The eight member Project Alliance Leadership Team, with two members from each of the four participants, was set up. The central project office was located close to the Tunks Park construction site.
With 'notice to proceed' finally granted by the government in July 1998, work began at the main access/working sites. The plan is to advance the main tunnel using four refurbished TBMs, three open-type Wirth TBMs of 6.6m, 6.3m, and 3.8m, respectively, and a 6m-diameter double-shielded Robbins TBM. Three of these machines will work from the Tunks Park access point, two in either direction in the main tunnel and the other in the Scott Creek branch tunnel, and the fourth will work westward from North Head.
An early design decision, together with TBM excavation, was to maintain the tunnel alignment at a deep level in order to stay in good quality sandstone and avoid tunnelling through depression zones of soft, water-charged sediments at the shallower levels. Some 34 boreholes were sunk to assess ground conditions and rock mass classifications, and in-situ stress measurements and cuttability tests were performed further to clarify geological predictions. A pattern of 40m- to 80m-long probe holes will also be drilled ahead of the TBMs as an extra precaution where tunnelling passes under the harbour waterways.
With continuous conveyor muck hauling behind each TBM, the machines are expected to advance at a reliable programme average of 190m/week, working 24hr/day (two 10hr production shifts and a 4hr maintenance shift), six days/week through the familiar Hawkesbury Sandstone. Over 22km of high capacity conveyors in horizontal and vertical configurations are needed by the Northside Storage Tunnel Project.
The tunnels in the Hawkesbury Sandstone will generally be unlined. Galvanised steel and fibreglass rockbolts, wire mesh, and wet mix shotcrete (possibly steel-fibre reinforced) will provide immediate support if necessary. Where required, an in-situ concrete lining will be cast into the invert of the storage tunnel.
The first TBM operation on the project, however, was excavation of the 1,477m-long spoil conveyor tunnel at the North Head working site. Tunnel muck from the North Head TBM will be lifted by a vertical conveyor in a 160m-deep shaft and conveyed to the Little Manly Point barge loading jetty via the conveyor tunnel. The 3.8m-diameter Wirth TBM started a 4.5% downhill gradient drive from the North Head site in early October 1998, finishing in early December and achieving a best 10hr shift advance of 46.3m.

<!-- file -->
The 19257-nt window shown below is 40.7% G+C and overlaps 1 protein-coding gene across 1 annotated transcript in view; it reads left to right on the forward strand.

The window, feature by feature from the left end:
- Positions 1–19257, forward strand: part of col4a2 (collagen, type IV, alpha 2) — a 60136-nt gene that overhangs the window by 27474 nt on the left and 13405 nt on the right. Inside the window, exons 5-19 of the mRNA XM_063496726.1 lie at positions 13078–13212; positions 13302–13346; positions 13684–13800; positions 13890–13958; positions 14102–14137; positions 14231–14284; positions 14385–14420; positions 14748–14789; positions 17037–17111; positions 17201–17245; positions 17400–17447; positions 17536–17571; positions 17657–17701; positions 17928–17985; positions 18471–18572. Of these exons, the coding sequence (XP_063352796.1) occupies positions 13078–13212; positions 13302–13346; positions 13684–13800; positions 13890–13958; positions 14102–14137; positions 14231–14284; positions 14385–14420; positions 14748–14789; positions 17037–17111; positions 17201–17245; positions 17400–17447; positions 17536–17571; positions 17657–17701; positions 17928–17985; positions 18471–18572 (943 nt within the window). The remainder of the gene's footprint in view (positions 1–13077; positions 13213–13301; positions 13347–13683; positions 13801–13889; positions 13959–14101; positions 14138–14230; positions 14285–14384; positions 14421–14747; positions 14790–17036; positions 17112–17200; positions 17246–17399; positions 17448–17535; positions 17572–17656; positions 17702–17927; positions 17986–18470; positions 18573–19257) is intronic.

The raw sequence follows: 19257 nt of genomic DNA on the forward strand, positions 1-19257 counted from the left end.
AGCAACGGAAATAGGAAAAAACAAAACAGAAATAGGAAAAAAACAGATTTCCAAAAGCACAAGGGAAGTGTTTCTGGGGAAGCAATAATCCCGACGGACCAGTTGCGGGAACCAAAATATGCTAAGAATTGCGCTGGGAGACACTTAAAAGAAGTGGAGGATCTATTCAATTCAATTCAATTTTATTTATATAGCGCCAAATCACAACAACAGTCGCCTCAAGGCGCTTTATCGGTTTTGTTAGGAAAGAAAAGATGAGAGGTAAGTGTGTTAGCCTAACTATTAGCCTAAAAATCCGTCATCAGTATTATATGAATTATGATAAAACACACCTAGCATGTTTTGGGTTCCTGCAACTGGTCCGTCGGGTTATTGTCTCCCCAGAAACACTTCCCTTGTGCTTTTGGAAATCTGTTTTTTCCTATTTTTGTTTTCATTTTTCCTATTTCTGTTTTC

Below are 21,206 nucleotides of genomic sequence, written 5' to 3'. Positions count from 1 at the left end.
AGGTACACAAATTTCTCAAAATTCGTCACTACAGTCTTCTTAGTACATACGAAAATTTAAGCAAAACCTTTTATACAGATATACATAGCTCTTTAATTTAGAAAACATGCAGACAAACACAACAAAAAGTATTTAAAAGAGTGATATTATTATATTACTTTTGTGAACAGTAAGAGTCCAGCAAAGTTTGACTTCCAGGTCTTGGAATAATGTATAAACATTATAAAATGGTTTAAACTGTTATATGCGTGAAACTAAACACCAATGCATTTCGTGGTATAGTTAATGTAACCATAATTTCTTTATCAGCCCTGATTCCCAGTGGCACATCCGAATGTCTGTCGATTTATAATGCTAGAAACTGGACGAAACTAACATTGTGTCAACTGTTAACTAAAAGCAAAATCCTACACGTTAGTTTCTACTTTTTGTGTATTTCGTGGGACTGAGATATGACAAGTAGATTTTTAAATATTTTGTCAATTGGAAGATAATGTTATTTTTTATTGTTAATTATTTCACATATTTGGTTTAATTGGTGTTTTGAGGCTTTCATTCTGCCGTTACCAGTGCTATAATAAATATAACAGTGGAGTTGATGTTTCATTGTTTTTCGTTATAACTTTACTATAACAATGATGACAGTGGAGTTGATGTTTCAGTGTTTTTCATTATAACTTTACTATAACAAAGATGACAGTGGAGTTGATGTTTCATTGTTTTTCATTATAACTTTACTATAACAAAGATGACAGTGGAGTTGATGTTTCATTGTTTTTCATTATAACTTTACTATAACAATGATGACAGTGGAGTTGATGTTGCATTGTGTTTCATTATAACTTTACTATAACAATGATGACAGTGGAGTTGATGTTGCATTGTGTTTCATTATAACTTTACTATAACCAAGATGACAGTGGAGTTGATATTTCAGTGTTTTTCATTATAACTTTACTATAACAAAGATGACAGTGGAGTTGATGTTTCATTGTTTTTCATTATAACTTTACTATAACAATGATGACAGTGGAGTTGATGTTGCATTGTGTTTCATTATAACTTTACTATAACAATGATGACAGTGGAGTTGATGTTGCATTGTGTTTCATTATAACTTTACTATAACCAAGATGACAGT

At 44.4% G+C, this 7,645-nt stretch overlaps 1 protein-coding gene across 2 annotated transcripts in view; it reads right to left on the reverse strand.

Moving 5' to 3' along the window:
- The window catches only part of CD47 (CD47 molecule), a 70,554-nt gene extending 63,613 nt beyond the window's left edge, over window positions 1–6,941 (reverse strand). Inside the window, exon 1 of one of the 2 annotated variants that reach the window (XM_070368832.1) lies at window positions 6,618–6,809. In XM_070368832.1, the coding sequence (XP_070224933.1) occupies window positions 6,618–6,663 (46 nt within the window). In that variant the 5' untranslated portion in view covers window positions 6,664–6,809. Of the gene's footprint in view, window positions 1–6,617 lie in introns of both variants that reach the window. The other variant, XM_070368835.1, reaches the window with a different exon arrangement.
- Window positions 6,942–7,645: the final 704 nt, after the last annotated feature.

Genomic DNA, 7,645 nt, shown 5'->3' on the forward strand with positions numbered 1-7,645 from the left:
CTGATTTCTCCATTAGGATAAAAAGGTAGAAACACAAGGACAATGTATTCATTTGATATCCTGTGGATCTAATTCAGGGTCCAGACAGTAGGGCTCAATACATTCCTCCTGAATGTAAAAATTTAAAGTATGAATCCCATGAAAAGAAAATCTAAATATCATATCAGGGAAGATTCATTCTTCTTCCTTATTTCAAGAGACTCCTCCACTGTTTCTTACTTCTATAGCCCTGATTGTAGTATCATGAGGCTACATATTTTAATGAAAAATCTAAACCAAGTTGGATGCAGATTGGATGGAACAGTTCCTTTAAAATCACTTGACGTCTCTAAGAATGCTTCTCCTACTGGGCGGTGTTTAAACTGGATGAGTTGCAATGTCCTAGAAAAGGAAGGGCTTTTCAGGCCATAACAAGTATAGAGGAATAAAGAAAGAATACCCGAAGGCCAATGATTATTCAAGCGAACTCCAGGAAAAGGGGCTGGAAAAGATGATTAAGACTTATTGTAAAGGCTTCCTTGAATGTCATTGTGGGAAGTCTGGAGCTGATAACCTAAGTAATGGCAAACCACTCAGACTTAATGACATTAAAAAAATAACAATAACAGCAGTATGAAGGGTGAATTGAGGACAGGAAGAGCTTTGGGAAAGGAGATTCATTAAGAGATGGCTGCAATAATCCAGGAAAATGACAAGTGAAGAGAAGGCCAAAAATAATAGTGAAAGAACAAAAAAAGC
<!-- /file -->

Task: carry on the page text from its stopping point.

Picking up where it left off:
Other advance works have mobilised ahead of the main tunnel TBM assembly, including excavation of the 400m-long access decline at Tunks Park and 1,600m of spiral access declines at North Head. They are being excavated by two Voest Alpine AM105 and one Mitsui S300 roadheaders. These, plus two more Mitsui machines (an S300 and an S200), will excavate various additional drives and underground chambers.
At North Head, the upper 400m spiral decline gains access to the existing underground sewage treatment plant, which is to be modified to incorporate additional screening and pumping capacity to handle the captured overflow. A lower 700m spiral gives permanent vehicular access to the storage tunnel level, where the TBM assembly chamber and new tunnel pumping station inlet works will be built. A second 500m spiral decline gives access to the new tunnel pumping station level, where a 14m-wide x 25m-high x 20m-long pumping chamber will be built.
At Tunks Park, the roadheader will also excavate two underground bunkers about half way down the decline, with a maximum holding capacity of 9,000m3. These will hold tunnel muck generated by the TBMs during the night until it can be loaded on to mucking barges in the daytime. All three TBMs at Tunks Park will work simultaneously for about three months.
Currently, the upper 400m spiral access at North Head is complete and excavation of the lower spirals is under way; the Little Manly Point spoil conveyor tunnel is finished, as is the 400m access adit at Tunks Park; and the roadheaders are excavating the TBM assembly chambers and working areas.
Work is continuing to make sure that all four of the main tunnel TBMs are working by mid-1999. The first away, in late May 1999, will be the 3.8m-diameter Wirth machine on its second drive from Tunks Park to Lane Cove River. The last to start, in late July, will be the 6.3m-diameter Wirth machine in the Tunks Park to Scotts Creek branch tunnel, while the two on the North Head to Tunks Park drive are expected to start in mid-June. Work is planned to be finished by early 2000.